Wednesday, December 16, 2009

What on Earth Would Jesus Think?!

Basset Hound Nativity Set

Wow. I mean, WOW. I don’t even know what to say.



Image brought to you courtesy of my new favorite site, Regretsy. Go now, trust me. And scroll through their archives. It's comic gold.

Oh, wait. Before you go: I thought I was struck speechless before, but now I may never talk again:

Poor Baby Jesus Meerkat. He looketh sore afraid.

Yeah. Wow. I’m…I just…wow.

Monday, December 14, 2009

Birds, Bees & Ogres

The Scene: it is Sunday night. I am doing Viva’s hair, a long process of sectioning and oiling and combing through each section and twisting each section down into one long plait, secured with a barrette. Because this is a long process, we generally watch a movie while it’s going on. It doesn’t take me the whole movie to finish her hair, but it’s a nice ritual involving microwave popcorn and lemonade.

The Movie: we are watching Shrek the Third. There is a point at which (spoilers ahead! For a movie that’s at least a couple of years old!) Shrek (the ogre, in case you’ve been living under a rock) is leaving on a quest in a large ship going out of the harbor. His wife Fiona is on shore and she calls out, “I’m pregnant!” Shrek is completely freaked out, and as the boat pulls away, the following conversation takes place:

Shrek: I can't believe I'm going to be a father. How did this happen?

Puss In Boots: Allow me to explain. When a man falls in love with a woman, he is overcome with powerful urges—

Shrek [yelling]: I know how it happened! I just can't believe it. [stomps off]

Donkey [to Puss]: How *does* it happen?

Viva [to me]: How *does* it happen?

Mama: Oh, well – you know, we’ve talked about this a little before. You know the daddy kind of plants a seed in the mommy and it grows into a baby.

Viva: But HOW does he do it?

Mama [biting the bullet]: Well, the daddy puts his [clinical term] into the mommy’s [clinical term] and—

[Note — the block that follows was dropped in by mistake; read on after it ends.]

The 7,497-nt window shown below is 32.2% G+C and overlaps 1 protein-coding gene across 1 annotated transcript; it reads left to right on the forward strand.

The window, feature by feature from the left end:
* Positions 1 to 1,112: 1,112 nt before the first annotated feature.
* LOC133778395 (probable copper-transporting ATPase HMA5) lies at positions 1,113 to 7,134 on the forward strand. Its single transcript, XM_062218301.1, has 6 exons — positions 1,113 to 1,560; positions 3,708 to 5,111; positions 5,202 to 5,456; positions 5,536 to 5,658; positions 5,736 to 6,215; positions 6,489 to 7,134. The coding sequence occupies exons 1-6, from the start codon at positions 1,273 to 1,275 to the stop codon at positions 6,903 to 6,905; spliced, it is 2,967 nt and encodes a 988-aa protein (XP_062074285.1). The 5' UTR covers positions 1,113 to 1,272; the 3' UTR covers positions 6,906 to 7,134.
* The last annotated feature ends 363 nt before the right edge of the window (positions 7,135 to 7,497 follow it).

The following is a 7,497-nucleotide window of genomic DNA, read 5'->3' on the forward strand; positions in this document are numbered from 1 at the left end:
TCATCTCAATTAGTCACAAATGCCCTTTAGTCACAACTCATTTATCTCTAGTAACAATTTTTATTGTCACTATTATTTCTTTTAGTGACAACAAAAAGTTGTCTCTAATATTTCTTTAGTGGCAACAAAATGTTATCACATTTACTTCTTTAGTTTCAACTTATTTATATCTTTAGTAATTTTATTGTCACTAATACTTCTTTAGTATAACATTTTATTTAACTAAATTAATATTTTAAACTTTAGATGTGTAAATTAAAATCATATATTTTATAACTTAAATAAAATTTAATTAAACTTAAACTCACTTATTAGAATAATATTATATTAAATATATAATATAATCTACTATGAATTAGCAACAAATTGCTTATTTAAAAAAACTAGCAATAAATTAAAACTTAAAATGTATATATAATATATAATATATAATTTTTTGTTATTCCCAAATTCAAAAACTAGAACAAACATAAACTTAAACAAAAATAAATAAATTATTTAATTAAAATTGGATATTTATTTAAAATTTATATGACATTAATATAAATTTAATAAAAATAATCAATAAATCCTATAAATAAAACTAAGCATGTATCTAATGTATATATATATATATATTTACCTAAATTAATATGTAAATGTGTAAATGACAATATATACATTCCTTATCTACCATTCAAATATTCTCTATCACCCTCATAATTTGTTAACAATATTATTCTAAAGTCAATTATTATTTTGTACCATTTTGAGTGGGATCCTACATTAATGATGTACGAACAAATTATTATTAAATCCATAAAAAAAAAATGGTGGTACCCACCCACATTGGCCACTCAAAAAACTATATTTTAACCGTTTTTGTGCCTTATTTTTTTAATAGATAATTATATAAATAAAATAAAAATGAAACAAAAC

Viva: Oh my GOD.

Mama: Yeah, that’s pretty much everyone’s reaction when they first find out. It sounds unbelievable, but that’s how it happens.

Viva: That is WEIRD.

Mama: Well, when two people love each other, it’s kind of like – it’s a very special kind of hugging that they do.

Viva: You mean a very WEIRD kind of hugging.

Mama: Okay then.

And by then we were on to the scene where Shrek is having nightmares about ogre babies projectile vomiting and crying and having multiple near-accidents, and that was the end of that.

I’ve shared this story with a few people since then, and the reaction seems to be: “Wow, I can’t believe you straight out told her like that.”

I’m really not sure what else I was expected to do. She asked me a question and I answered honestly in a spur-of-the-moment way that I hope was age-appropriate. I want her to feel she can ask me anything, and I don’t want her to feel like the Big Topics are off-limits. And it seems to me that 6 is a pretty reasonable age for her to be curious about where babies come from, and that now I can go ahead and get a book like this, or this, or this, for us to read together and talk if she wants to. (I think when I was little I read this. I wonder if it’s held up over the years or if it’s dated.)

At any rate, I would love to hear from you about your experiences talking with your own kids, or your own “birds and the bees” talk with your parent(s), if you ever had The Talk. My mom was always very frank with me and my sister, and I’d like to be the same way with my kids. Curious to hear other people's experiences! PG only please!

Monday, November 30, 2009

Burning the Candle at Both Ends

You should write a book, they say.

Oh my God, that’s hilarious. When are you going to write about it?

If you don’t write all this stuff down, you’ll lose it.

At the same time: work, sickness, two small kids. November started with the flu and ended with some gastrointestinal horrors, sandwiched around but not related to or caused by Thanksgiving. A small girl who is lonely and whose tummy hurts and who wants her mama. An even smaller girl who wants to be in the middle of where everyone is, who repeats over and over in the sweetest voice imaginable, “Uh-oh!” about everything.

And the holidays! They are upon us. Good grief.

Where will I find the time?

I lost a week of work this month to illness. I am so terribly behind. I worked at home during the Thanksgiving weekend. I worked this evening after putting the kids to bed. Speaking of which, the baby (soon-to-be-toddler) is waking up three times a night. It is like she has regressed back to the early days. And, exhausted, my sweet husband has passed out next to the baby. He is snoring softly. And just in thinking of him I think, his birthday is coming up. Yet another twinge of guilt and despair! How will I get it all done?

I need time for myself – time to exercise, time to write things that aren’t for work, time to get my hair cut. I am feeling a bit raggedy. I breathe. I am thankful, don’t get it twisted. My little family is such a swirling tide of love. I just feel like I am constantly pulling together a shawl that is unraveling and getting smaller all the time. It just won’t cover me.